In the days leading up to the winter meetings, the Yankees swung a trade for shortstop Didi Gregorius, who will be tasked with the tall order of replacing Derek Jeter as the team’s starting shortstop in 2015. Still two months shy of his 25th birthday, and with five years of team control remaining, the Yankees hope they’ve found someone who’ll be a fixture in their lineup for years to come.
There’s certainly a lot to like about Gregorius. Most consider him to be an above-average defender at an uber-premium position, and he’s shown flashes of offensive promise to boot. He hit a respectable .277/.332/.389 in parts of seven minor league seasons, and managed a 92 wRC+ in something resembling to a full season’s worth of games in 2013 — quite an accomplishment coming from someone with his defensive acumen.
But things didn’t go as swimmingly for Didi in 2014. Following an atrocious spring training, Gregorius lost out to fellow youngster Chris Owings for the D-Backs’ starting shortstop gig, and began the season in Triple-A Reno of the Pacific Coast League. Didi redeemed himself a bit by hitting .310/.389/.447 in two months in the PCL, but fell flat on his face after returning to the big club in June, hitting just .226/.290/.363. We’re only talking 299 plate appearances here, so small sample size caveats apply, but there seemed to be something amiss with Didi’s offensive game: His plate discipline took a turn for the worse. Continue reading
After losing David Robertson and Brandon McCarthy, the Yankees finally retained one of their useful pieces from 2014: Chase Headley. OK, yes, they brought back Chris Young too — but he wouldn’t have been nearly as great of a loss as the aforementioned three players. Headley, who signed a four-year, $52M contract, will be the everyday third baseman for the Yankees.
Before re-signing Headley, the infield depth was disconcerting. If Martin Prado was penciled in at the hot corner, the Yankees would have relied on rookies Rob Refsnyder and/or Jose Pirela at second. If Prado was to spend the majority of his time at second, the Yankees might have had to roll the dice with Alex Rodriguez at third. Bringing back Headley alleviates those weaknesses by shifting Prado to second, A-Rod to DH, Pirela to a utility role or Triple-A, and Refsnyder to Scranton.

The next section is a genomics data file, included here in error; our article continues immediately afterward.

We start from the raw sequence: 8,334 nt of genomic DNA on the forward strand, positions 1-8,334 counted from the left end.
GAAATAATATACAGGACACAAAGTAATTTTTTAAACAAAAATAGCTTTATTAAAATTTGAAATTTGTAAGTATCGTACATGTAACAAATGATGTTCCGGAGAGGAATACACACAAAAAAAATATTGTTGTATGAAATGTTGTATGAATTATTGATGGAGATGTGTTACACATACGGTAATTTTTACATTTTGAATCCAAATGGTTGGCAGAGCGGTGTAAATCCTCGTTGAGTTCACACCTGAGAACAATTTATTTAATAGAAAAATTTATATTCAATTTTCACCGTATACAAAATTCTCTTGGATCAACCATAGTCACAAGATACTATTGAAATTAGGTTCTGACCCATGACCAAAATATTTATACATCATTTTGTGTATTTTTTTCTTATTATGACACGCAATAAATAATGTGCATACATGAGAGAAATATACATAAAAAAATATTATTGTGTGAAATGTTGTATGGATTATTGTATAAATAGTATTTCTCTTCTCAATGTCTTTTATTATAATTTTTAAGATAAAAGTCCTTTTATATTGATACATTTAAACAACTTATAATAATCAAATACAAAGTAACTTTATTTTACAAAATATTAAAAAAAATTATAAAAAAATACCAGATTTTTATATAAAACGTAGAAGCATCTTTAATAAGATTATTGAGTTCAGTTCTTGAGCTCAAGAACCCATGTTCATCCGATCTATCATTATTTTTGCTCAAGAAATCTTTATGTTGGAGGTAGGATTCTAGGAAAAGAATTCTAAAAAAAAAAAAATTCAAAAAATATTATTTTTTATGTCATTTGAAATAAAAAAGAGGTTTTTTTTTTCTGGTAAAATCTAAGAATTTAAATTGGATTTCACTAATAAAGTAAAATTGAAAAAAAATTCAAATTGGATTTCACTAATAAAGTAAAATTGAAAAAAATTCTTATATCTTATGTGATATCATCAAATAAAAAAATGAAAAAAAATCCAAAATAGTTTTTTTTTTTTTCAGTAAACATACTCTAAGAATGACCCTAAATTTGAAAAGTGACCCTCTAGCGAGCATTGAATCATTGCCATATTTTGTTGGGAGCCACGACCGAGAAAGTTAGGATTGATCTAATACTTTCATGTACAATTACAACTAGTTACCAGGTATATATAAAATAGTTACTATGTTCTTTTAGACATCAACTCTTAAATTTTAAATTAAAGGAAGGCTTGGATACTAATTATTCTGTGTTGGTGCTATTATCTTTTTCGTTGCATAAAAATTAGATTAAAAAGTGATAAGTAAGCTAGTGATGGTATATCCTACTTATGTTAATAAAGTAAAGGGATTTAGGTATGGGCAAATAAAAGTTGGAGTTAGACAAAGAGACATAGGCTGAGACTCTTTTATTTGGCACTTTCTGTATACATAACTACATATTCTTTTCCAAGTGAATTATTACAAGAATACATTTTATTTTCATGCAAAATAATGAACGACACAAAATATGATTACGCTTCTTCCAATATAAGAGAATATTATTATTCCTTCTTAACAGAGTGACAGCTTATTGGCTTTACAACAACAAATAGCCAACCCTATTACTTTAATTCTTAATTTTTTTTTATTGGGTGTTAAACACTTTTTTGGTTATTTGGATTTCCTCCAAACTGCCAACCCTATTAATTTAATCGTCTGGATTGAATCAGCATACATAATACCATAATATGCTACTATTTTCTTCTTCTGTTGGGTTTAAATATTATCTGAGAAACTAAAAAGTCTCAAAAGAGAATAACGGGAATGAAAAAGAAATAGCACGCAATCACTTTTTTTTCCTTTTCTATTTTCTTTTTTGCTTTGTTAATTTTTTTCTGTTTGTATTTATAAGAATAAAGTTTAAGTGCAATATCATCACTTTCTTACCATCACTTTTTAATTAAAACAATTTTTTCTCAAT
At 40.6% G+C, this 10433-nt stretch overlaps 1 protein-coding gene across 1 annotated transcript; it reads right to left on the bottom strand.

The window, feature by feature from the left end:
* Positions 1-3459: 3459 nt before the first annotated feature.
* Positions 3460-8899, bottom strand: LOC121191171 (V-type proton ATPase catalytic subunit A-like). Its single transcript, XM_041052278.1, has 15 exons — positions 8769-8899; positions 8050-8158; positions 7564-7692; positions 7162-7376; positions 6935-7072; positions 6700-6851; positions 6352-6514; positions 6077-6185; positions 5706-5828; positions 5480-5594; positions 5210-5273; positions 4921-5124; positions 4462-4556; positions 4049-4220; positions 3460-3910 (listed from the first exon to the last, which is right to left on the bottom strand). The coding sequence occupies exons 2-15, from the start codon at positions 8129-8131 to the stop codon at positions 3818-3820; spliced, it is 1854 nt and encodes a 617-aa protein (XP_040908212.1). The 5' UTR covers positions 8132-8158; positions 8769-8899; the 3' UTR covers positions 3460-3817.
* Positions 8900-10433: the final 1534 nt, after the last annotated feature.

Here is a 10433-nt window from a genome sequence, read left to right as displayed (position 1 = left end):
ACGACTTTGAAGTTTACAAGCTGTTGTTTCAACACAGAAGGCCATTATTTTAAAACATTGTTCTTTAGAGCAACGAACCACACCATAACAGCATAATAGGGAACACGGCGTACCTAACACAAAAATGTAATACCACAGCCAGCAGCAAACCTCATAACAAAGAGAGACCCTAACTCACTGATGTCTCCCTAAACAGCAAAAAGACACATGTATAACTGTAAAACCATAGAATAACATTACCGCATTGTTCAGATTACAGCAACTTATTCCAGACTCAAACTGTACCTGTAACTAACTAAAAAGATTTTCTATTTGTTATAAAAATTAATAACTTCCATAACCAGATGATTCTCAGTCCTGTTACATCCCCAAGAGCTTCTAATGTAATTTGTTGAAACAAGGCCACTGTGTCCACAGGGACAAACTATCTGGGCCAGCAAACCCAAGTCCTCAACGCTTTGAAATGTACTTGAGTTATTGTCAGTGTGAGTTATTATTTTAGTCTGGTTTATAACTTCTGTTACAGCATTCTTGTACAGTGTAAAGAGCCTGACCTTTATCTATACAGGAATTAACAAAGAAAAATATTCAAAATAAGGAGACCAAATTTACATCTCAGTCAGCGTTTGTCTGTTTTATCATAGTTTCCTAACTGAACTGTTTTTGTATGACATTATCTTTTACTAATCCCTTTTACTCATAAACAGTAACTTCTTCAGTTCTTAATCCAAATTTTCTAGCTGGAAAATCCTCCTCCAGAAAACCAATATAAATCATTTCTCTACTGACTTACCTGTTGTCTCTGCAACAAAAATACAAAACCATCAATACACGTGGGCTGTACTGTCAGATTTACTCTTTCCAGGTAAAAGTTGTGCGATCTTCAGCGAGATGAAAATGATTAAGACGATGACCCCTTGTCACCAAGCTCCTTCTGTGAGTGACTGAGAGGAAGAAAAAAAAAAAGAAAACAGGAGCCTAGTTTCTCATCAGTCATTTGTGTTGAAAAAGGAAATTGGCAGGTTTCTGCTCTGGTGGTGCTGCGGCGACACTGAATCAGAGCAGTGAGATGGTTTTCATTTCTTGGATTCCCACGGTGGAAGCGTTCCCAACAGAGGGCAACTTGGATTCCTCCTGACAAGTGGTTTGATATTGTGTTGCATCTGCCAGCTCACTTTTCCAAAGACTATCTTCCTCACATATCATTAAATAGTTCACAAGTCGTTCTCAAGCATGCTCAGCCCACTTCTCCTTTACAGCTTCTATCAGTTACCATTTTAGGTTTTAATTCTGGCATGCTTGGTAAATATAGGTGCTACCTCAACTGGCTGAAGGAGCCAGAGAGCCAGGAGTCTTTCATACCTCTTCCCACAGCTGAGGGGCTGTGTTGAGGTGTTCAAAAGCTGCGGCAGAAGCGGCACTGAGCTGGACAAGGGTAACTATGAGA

Inking Headley was sensible in the fact that it improved the team, that much is certain. However, is a four-year, $52M deal sensible? Let’s use a comparison to make a judgement on the preceding question. Below, I present you a comparison of two players and their past two seasons: Continue reading
On the day before the rule 5 draft protection deadline, the Yankees added four players to their 40-man roster: Danny Burawa, Braden Pinder, Tyler Austin, and Mason Williams. Each of these additions make some sense. Burawa and Pinder are relief pitchers in the high minors, whose stuff implies that they’re just about ready to contribute at the big league level. Austin and Williams, meanwhile, are outfield prospects who have fallen on hard times these last couple of years, but still retain a decent amount of their prospect shine.
Austin and Williams join Carlos Beltran, Jacoby Ellsbury, Ramon Flores, Brett Gardner, Eury Perez, and Chris Young to give the Yankees eight outfielders on their 40-man roster, and that’s not even counting Martin Prado, who’s played 161 games in the outfield over the last three seasons. In Austin, Flores and Williams, three of those spots are filled with outfielders who have yet to play a game in the majors, and Eury Perez has all of 23 big league plate appearances to his name. Frankly, that’s a lot of roster space tied up in outfielders who are buried on the depth chart and aren’t quite ready to contribute at the major league level. Continue reading
In my most recent piece analyzing the aftermath the Andrew Miller signing, I highlighted the importance of acquiring a closer if David Robertson latches on elsewhere:
Making Betances or Miller the closer would deplete their utility, that much is clear. Additionally, it would allow guys like Shawn Kelley, Justin Wilson, and Esmil Rogers more high-leverage innings. It could also thrust a prospect like Jacob Lindgren or Danny Burawa into the fold. All of these pitchers are capable, but a downgrade from having taking Miller or Betances out of a more flexible role. Thus, I’d like the Yankees to sign a closer in the event that Robertson departs.
In the same post, I teased out a few names — Rafael Soriano, Jason Grilli, and Francisco Rodriguez — but let’s take a look at a few target relievers on the open market: Continue reading
On Friday, the Yankees made their first big free agent splash of the 2014-2015 offseason, inking Andrew Miller to a four-year, $36M contract. I already profiled Miller when I wrote him up as an offseason target, so you can read that if you want to know more about the type of player he is. Instead, I’ll examine the ramifications of the signing.
With Miller in the fold, perhaps the greatest question is the likelihood of David Robertson returning.
It’s hard to imagine Robertson settling for anything less than what Miller agreed to. We already know that Robertson was asking for “Papelbon money”, alluding to the four-year, $50M pact the Phillies signed Jonathan Papelbon to. If that’s still the case, I’d guess that the Yankees are more comfortable in the $40-45M range. Otherwise, as Olney tweeted, they’ll go with what they have now and take the supplemental draft pick from Robertson’s departure. Continue reading